Larry Klinger

I am interested in what the 990 says about disclosures/ reporting for affiliated companies. Can you describe affiliation under the new 990?
B

Very good article thank you...

I am interested in your thoughts about whether a tribal organization that is already federally tax-exempt under Section 7871 should also file for a 501c3 designation? Please give your rationale for yes, no, maybe. thanks, s jamison

I am interested in whether you or readers can recommend good sources for model policies such as a conflict of interest policy that would be helpful to non-profit staff that need to draft such policies in order to be in compliance with the new regulations?

The IRS has a sample policy in their Form 1023 on pages 25-26: http://www.irs.gov/pub/irs-pdf/f1023.pdf and some general narrative here: http://www.irs.gov/charities/article/0,,id=139515,00.html. Good luck with that.

here is the link http://www.irs.gov/charities/article/0,,id=184445,00.html
an interesting article keep it up

I am a frequent visitor of your blog and usually do not leave comments.
Just wanted to let you know that I very much enjoy reading your blog.
Keep it up.
Thanks :)

I am a board director of a nonprofit. I don't receive compensation from it. Recently, the nonprofit wants me to provide it my tax returns.
Is this right?

Right or not, any organization that wants MY tax returns is going to see my backside receding as fast as I can run. If I were not retired, that would include any employer I might have. There is no reason I can think of why anything not directly pertaining to that organization should be any of their business.
We once insisted our daughter turn down a MERIT-BASED scholarship she didn't even apply for because the school insisted WE had to file tax returns for the previous THREE YEARS. After we refused, they admitted it was just a formality to satisfy the computer, and found a way around the problem.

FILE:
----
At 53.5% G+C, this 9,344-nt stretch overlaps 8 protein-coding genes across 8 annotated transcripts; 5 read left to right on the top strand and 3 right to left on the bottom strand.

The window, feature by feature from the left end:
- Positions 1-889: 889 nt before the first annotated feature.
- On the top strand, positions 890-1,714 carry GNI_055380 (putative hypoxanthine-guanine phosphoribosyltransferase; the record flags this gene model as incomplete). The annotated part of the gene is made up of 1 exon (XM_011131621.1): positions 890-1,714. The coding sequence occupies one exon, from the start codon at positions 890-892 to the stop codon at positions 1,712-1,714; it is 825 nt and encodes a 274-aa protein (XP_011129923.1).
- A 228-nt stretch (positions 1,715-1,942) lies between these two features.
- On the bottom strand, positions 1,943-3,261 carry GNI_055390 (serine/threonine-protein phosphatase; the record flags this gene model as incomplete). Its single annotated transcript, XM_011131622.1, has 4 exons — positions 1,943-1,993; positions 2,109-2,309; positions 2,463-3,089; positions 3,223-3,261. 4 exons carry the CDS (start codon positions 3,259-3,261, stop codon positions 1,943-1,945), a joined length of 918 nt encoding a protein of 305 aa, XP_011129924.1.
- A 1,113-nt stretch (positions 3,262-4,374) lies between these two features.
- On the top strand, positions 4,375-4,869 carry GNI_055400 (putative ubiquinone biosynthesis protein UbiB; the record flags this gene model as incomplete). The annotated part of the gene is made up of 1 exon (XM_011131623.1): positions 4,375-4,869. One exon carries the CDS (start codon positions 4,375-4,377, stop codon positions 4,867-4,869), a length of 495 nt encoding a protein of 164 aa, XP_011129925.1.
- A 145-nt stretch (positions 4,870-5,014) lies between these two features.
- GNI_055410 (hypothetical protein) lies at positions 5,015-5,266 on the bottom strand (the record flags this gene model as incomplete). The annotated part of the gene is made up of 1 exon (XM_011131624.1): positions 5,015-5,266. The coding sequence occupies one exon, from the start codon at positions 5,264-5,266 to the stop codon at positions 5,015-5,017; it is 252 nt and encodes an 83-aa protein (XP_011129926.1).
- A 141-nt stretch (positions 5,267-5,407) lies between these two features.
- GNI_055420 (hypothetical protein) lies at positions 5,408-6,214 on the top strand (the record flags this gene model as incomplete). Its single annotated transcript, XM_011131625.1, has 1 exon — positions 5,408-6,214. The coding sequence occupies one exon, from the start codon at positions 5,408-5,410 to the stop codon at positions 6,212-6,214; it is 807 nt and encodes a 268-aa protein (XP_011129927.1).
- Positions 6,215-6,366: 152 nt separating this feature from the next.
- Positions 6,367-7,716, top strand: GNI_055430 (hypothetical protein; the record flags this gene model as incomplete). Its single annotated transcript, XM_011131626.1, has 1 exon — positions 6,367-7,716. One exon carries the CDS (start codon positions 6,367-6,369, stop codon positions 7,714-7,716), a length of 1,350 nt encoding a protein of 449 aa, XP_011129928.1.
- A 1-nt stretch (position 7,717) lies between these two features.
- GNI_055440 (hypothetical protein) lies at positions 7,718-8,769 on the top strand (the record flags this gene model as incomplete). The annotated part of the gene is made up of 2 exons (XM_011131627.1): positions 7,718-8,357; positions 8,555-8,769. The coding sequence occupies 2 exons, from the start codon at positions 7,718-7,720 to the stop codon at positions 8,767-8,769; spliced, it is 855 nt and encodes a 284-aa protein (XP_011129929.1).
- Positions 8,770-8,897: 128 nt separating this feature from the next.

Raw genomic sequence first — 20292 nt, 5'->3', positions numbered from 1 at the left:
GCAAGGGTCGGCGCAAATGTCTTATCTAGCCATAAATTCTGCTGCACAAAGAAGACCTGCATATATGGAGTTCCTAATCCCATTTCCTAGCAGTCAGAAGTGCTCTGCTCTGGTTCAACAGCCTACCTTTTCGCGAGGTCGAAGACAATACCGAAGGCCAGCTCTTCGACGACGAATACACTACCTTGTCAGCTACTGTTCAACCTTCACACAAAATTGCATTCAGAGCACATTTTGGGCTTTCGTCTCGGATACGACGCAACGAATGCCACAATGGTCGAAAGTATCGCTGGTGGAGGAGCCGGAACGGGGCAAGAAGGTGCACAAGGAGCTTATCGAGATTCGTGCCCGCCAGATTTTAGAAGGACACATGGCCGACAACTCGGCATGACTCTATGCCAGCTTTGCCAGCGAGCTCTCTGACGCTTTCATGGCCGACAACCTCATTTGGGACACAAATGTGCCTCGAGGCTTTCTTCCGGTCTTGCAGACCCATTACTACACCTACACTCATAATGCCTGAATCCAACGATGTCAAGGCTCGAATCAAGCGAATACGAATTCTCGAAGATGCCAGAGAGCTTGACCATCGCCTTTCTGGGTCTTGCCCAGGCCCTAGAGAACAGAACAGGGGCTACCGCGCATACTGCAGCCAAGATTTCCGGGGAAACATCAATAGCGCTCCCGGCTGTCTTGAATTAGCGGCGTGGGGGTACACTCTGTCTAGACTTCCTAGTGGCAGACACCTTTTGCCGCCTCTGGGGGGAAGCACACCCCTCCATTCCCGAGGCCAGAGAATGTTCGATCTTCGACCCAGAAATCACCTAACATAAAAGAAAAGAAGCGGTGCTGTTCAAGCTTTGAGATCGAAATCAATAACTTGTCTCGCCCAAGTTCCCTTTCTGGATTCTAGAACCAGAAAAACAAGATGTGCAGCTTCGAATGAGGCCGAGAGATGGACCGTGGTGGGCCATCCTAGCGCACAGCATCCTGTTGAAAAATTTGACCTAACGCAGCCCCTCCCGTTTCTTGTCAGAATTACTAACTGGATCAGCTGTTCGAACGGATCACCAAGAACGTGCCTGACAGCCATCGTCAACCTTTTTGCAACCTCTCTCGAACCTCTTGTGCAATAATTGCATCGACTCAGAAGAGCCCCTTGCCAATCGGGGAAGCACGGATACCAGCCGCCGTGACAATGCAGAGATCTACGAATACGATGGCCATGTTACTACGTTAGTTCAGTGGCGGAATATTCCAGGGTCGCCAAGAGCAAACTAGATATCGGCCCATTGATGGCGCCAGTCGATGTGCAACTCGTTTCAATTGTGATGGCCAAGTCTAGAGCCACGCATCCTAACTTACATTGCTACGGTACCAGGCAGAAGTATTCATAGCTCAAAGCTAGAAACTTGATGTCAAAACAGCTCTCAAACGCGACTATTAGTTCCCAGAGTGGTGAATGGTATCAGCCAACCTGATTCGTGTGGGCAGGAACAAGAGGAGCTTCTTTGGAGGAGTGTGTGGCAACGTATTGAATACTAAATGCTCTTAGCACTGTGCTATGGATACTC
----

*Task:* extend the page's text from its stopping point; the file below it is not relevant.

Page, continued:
This broader IRS scrutiny means that board members and executives of community nonprofits should feel even more urgency to review and understand what's being submitted each year.

Mike, thanks for this comment, and to go just one step further: embezzlement can hurt not only the organization, but its cause, and the whole nonprofit sector.

In addition to these changes, which I am in full support of, it would have been beneficial for the IRS to modify the rules of filing so that religious charities would be held to the same filing standards. Many non profit organizations hide (intentionally or not) under a religious affiliation. This is unfair to thier donors who are truly not getting the best picture about where thier money is going. For schools or other groups to be loosely affiliated with a church should not qualify as exemption from filing.

Question:
I'm seeing more and more local non-profits who are using the 501(c)(3) status of an "umbrella organization" that provides administrative services, bookkeeping, etc. The "umbrella" files a 990, but the information about "member" organizations is confined to one line each about their revenues. Nothing about executive compensation, where the money raised goes, where it came from, etc.
The umbrella is supposed to be temporary while the organization gets its own 990, but some of these orgs have been "umbrellaed" for years now.
The policy doesn't look like it complies with the intent of the law, which is to provide accountability and let the public know where their charity dollars are going.
Will the new 990 requirements apply to the sub-organizations I'm talking about, or will it just be the "umbrella" report as usual?
--Richard (textfile {at} mac.com)

DJean
Delaware
We pay an Auditor, as deemed by the State for yearly funds requests. Perplexed as to why anyone would do their own 990.
Not happy about paying $5000 per year for this process(depleats serious monies from budget), but have never been told otherwise.
Is it really worth it to do your own?

If your organization brings in less that $25K, you fill in Form 990-N; if between $25K and $100K, you can use Form 990 EZ; and if more than $100K, you have to use Form 990. My understanding is that 990-N and 990-EZ are much less stringent (for example, only 10 questions on 990-EZ). However, this is something I’d check with an accountant.

I loved the editorial. It is very interesting. Thank you for the information. Non-profits, charities, and other tax-exempt organizations are generally required to file Form 990 or Form 990-EZ along with Schedule A with the Internal Revenue Service each year to maintain their tax-exempt status.

Equally important is a policy and process for how your non profit board members review the 990 before submission. Agreed that, policy and process.
Thanks, Alan